Image of a GMC

 

Scans can provide shops with crucial diagnostic information.

Prior to conducting any repairs, we take the time to run a scan tool in order to uncover any damage to the vehicle’s internal systems.  The scan tool will provide diagnostic trouble codes (DTCs) that tell us exactly which systems are having issues.  When armed with this crucial information, we are better equipped to get to the source of any malfunctions.

Of course it makes sense that a shop would need to scan a vehicle to diagnose and repair damage after a collision, but it’s equally important for us to scan a vehicle AGAIN after we have made repairs.  Why?  Here’s what GM says about it:

“Even minor body damage or glass replacement may result in damage to one or more safety-related systems on the vehicle. Any action that results in loss of battery-supplied voltage and disconnection of electrical circuits requires that the vehicle is subsequently tested to ensure proper electrical function.  Many safety and security-related components, sensors and Electronic Control Units (ECUs) require calibration and/or learns when replaced. These systems must be repaired according to the corresponding GM repair procedures in Service Information (GMSi).”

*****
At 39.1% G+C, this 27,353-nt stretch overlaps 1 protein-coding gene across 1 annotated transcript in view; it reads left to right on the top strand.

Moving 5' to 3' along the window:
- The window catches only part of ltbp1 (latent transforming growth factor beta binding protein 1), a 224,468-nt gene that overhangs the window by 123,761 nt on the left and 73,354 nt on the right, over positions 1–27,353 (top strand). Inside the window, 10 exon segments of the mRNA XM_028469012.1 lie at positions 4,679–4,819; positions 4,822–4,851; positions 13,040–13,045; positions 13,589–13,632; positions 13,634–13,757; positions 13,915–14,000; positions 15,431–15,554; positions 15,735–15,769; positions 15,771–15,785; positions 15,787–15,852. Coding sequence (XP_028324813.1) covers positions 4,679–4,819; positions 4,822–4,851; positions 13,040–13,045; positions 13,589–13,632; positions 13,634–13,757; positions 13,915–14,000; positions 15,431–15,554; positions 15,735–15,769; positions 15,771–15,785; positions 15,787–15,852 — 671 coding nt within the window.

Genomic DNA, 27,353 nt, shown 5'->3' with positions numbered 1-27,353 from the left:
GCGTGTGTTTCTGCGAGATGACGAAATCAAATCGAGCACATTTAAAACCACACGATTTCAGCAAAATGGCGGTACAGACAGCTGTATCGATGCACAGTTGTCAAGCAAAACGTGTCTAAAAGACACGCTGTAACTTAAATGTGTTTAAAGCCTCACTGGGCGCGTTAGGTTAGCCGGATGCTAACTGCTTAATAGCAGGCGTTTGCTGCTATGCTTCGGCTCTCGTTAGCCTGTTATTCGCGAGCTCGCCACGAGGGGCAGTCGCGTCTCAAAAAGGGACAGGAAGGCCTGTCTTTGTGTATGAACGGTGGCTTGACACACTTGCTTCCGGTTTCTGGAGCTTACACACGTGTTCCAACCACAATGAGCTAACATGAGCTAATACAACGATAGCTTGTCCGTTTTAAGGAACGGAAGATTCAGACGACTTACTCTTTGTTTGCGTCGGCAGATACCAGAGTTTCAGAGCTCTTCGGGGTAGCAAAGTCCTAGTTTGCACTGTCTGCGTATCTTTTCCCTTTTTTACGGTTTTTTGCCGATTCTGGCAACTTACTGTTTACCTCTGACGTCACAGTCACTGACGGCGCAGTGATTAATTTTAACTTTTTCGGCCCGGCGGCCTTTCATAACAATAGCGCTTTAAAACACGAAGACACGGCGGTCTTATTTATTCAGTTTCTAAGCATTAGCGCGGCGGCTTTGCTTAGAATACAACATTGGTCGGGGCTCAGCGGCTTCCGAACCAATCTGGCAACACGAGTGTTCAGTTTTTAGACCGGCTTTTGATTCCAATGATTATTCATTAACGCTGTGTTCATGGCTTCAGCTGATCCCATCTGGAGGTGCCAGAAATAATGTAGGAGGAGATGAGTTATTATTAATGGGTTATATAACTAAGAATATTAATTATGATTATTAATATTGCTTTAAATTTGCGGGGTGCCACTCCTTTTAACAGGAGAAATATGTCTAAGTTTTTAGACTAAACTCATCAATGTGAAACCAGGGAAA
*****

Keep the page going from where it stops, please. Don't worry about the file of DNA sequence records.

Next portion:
What GM means is that any collision repair can impact the electronic systems within a vehicle—even when those systems are not the specific items needing repairs.  As cars have become more sophisticated and technologically advanced, they are now equipped with more wires and sensors that can easily be disrupted when certain areas of the car are being addressed by an auto body technician.  Repairing a dashboard or replacing glass could potentially lead to a disruption of the Advanced Driver Assistance Systems (ADAS), for instance.